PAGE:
Wednesday, August 11, 2010

In Bruges - 5/5

I love me some Martin McDonagh. His work as a playwright is quite astounding. "The Pillowman" is one of the best plays I have ever had the pleasure to read. I was still a bit skeptical when he made the jump to film as the writer/director of "In Bruges". That's why it took me so long to actually watch the film. I didn't want my perfect record with McDonagh possibly ruined. I should have never doubted. "In Bruges" is everything that makes McDonagh so good all rolled up into a wonderfully dark, unapolagetically un-pc, and somewhat disturbing comedy. It's damn near brilliant.

Ray (Farrell) and Ken (Gleeson) are two hit men who have to run and stay hidden in Bruges when a hit goes somewhat south in London. As they wait for a call from their boss Harry (Fiennes), that have to bide their time looking at all the Gothic churches, canals, and cobbled streets whilst they both deal with the guilt and weight of their professions on their hearts. When Ken finds out from Harry that his next hit has to be Ray (due to debacle in London), its a test of mentor's love for student as the two men have to finally decide how the rest of their lives will play out.

There are dark comedies and then there is "In Bruges". It plays out in sheer dramatic force (with some stunning acting work from the three main players) with the comedic moments so dry and so dark that many times one is so enthralled with the characters and their predicament that you forget it can be funny. I still laughed my ass off more than once at some of the ridiculousness of the film (seeing Colin Farrell karate chop a midget high on cocaine after a riveting conversation about how the world will end up as a massive war between whites and minorities is something to be remembered) and the chemistry between the characters leads to some greatly fun and dark moments too.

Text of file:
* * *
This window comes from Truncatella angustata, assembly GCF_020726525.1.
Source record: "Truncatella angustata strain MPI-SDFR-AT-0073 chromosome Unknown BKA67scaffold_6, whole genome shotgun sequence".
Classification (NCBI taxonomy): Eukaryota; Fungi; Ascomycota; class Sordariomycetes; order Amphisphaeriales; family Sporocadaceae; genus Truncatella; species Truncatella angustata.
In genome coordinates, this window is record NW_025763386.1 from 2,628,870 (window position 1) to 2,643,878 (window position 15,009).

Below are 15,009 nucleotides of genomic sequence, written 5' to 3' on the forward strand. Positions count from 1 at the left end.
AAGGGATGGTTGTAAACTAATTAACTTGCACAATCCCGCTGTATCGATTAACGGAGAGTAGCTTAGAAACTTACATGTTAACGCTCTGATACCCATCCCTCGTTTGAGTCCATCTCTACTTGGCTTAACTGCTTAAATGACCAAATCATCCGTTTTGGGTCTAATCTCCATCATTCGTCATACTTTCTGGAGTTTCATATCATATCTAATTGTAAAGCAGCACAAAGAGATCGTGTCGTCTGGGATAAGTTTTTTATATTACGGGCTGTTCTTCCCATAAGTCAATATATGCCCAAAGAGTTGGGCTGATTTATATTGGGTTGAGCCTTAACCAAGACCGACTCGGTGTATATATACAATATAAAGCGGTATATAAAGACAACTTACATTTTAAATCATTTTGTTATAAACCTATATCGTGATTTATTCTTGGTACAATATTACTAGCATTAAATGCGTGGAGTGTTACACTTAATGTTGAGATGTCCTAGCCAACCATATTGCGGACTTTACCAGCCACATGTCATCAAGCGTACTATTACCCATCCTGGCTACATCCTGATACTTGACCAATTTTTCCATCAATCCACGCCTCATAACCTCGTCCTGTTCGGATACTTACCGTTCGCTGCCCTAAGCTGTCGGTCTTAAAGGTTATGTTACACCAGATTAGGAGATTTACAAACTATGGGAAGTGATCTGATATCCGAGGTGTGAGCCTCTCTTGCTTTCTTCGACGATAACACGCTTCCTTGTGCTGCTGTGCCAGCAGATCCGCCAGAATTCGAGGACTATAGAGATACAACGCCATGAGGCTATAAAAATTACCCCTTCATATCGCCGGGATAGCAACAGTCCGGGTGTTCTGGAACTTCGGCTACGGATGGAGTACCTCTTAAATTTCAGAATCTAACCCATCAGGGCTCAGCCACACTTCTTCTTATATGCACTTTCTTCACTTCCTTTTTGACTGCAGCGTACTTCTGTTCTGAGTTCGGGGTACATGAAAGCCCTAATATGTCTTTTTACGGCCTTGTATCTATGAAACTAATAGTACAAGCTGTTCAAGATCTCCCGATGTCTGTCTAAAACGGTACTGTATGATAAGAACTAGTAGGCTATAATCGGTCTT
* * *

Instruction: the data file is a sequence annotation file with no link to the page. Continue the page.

If you are easily offended though, then you might want to skip "In Bruges". Although it is a great character study with a simply but effective plot, the dialogue and characters are never politically correct. With a racist midget, an overall hatred for Americans in Europe, drug use, substantial and graphic violence, dialogue that never edits itself (to mostly a humorous effect), and awkward moments aplenty this movie never shys away from its own darkness. It doesn't try hard to be vulgar, like many Kevin Smith films, it just seems very realistically dirty in its characters and story. Which of course, is par for the course for Martin McDonagh.

I was insanely impressed with "In Bruges". McDonagh expertly directs and writes this comedic drama with old school flair for details and appreciation for letting actors do their job. Its funny. Its heartfelt. Its ruthless. Its everything a comedy should be and a perfect launching point for McDonagh's career in film.

Written By Matt Reifschneider

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